Archive for May, 2009

Interview with GateRocket Founder Chris Schalick

Wednesday, May 27th, 2009

A colleague of mine, Alvin Cheung, recently interviewed Chris Schalick of GateRocket regarding his experiences in founding a high-tech startup company. That interview is reposted below by permission of both parties.


Chris Schalick is VP of Engineering, CTO, and Founder of GateRocket, Inc. After working in the ASIC and FPGA industry for more than 15 years, Chris founded the company to solve one of the fundamental problems with FPGA design, the ability to simulate hardware FPGA behavior within the design verification environment. GateRocket partners with the three major Electronic Design Automation (EDA) providers, Mentor Graphics, Cadence, and Synopsys, to be able to “plug-in” their hardware to the software simulation environment.

Alvin Cheung is currently a CAD Manager in the aerospace industry. Previously, Alvin worked at TI, Artisan Components and other companies doing ASIC and library development.


Alvin: Hi Chris. I want to start off by asking a couple of questions that are not necessarily related to FPGA technology but more towards a start-up company. I see that you founded the company in Oct. 2004. You were working for someone else before you decided to found your company. What made you want to start you own business?

Chris: Well, it is something that I always wanted to do as a kid. I love to build things. In the 15 years that I was an ASIC designer, I saw that when I went from ASIC to FPGA there were a lot of problems with debugging the FPGA. The parts that would work in simulation perfectly ended up not working in the lab at all. A lot of ASIC designers have the same issues going from ASIC to FPGA and there were not any tools out there to address this problem. I thought to myself, “There has to be a better way to do the debugging on the FPGAs.” That’s how I came up with the idea. I tested the idea with a couple of colleagues and founded the company. Our RocketDrive builds on the idea of using a logic analyzer in the lab and puts it at the finger tips of the designers doing functional verification with a simulator. You don’t have to reprogram the FPGA over and over again, troubleshoot, and recode your design.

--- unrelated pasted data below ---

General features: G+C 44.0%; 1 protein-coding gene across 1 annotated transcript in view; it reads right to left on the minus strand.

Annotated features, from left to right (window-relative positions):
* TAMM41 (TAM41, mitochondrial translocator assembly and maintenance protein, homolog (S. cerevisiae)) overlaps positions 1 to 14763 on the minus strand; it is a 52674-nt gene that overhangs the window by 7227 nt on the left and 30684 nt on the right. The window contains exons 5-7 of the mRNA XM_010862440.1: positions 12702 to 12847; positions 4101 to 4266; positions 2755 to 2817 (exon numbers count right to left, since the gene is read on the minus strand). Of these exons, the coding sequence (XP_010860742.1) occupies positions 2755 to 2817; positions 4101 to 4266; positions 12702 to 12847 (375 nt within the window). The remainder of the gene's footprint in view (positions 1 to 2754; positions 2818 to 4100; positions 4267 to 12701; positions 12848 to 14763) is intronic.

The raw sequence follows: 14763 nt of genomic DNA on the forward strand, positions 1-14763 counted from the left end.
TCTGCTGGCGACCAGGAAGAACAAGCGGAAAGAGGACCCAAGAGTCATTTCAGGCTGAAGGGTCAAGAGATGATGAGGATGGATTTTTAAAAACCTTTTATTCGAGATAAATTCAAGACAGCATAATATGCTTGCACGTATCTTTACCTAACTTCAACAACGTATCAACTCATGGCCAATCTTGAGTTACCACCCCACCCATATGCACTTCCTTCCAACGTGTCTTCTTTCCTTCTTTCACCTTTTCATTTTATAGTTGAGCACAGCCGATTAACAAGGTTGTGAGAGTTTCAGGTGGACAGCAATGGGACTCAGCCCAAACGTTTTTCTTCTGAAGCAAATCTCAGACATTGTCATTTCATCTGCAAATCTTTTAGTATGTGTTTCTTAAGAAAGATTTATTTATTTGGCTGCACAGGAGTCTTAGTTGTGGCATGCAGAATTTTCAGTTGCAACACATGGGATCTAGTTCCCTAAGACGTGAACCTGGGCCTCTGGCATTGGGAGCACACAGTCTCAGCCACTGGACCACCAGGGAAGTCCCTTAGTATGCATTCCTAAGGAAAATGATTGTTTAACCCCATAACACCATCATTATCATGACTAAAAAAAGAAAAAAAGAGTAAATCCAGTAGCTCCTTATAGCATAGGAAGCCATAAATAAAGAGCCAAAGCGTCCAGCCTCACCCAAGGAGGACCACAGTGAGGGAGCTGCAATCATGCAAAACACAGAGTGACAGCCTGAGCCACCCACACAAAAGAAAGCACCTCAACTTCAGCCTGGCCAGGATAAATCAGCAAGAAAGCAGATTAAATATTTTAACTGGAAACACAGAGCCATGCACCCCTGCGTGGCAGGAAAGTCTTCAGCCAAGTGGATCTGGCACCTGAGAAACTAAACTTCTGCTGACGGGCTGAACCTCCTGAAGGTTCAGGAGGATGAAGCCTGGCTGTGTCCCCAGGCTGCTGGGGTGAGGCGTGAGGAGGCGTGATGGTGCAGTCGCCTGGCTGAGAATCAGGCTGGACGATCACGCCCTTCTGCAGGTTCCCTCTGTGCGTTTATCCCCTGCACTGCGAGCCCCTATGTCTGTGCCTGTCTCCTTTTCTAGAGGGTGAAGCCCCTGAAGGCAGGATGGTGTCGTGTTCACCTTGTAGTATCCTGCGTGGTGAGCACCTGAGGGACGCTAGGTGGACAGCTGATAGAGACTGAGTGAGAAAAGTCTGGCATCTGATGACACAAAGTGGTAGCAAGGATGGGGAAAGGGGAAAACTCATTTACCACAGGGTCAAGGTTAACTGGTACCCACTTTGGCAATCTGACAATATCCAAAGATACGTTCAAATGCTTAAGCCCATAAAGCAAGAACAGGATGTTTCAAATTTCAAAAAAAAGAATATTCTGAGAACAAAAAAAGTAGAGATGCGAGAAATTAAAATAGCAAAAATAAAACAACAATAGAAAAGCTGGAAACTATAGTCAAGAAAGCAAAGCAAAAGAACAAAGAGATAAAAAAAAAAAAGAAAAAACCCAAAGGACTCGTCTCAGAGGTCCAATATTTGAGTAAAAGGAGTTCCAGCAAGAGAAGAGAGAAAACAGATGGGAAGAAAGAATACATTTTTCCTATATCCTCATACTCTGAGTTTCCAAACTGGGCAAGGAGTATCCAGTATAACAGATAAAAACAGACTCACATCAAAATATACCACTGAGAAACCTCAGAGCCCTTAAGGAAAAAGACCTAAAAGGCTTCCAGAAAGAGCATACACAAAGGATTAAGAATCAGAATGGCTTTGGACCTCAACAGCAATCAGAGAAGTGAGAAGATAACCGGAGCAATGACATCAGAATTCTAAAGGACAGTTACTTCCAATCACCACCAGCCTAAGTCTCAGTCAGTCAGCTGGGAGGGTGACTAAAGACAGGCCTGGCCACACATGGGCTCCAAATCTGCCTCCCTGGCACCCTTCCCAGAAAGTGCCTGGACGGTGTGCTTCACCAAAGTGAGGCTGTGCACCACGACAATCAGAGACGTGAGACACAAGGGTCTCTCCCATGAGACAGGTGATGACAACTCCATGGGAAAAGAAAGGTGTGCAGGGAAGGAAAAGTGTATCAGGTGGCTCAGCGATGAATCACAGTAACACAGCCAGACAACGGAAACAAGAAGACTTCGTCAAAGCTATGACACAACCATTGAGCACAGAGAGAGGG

Alvin: Did you find that you needed to adapt from your engineering skills to marketing or sales skills? Did you find that a challenge and a difficult transition?

Chris: In a small company you have to do a lot of things. In the beginning, I had to do everything from calling the customers, talking to the vendors, talking to partners and talking to investors. You’re right in that most engineers don’t have a lot of skills in those areas. I had to learn a lot by trial and error.

Alvin: Do you see a change in lifestyle since you started the company? Is it worthwhile?

Chris: I worked at several start-ups before starting GateRocket. I’m used to working long hours and with a small group of people. Over time, working focused hours with a small group can be more productive than larger groups with more resources. Our company has had its up and downs; keeping a positive attitude and going back to do the right thing is the most important thing.

Alvin: I see that you’ve secured your funding from venture and angel investors. Was it difficult to secure the Series A funding? Did the VC require you to change your plans? Were there a lot of obstacles?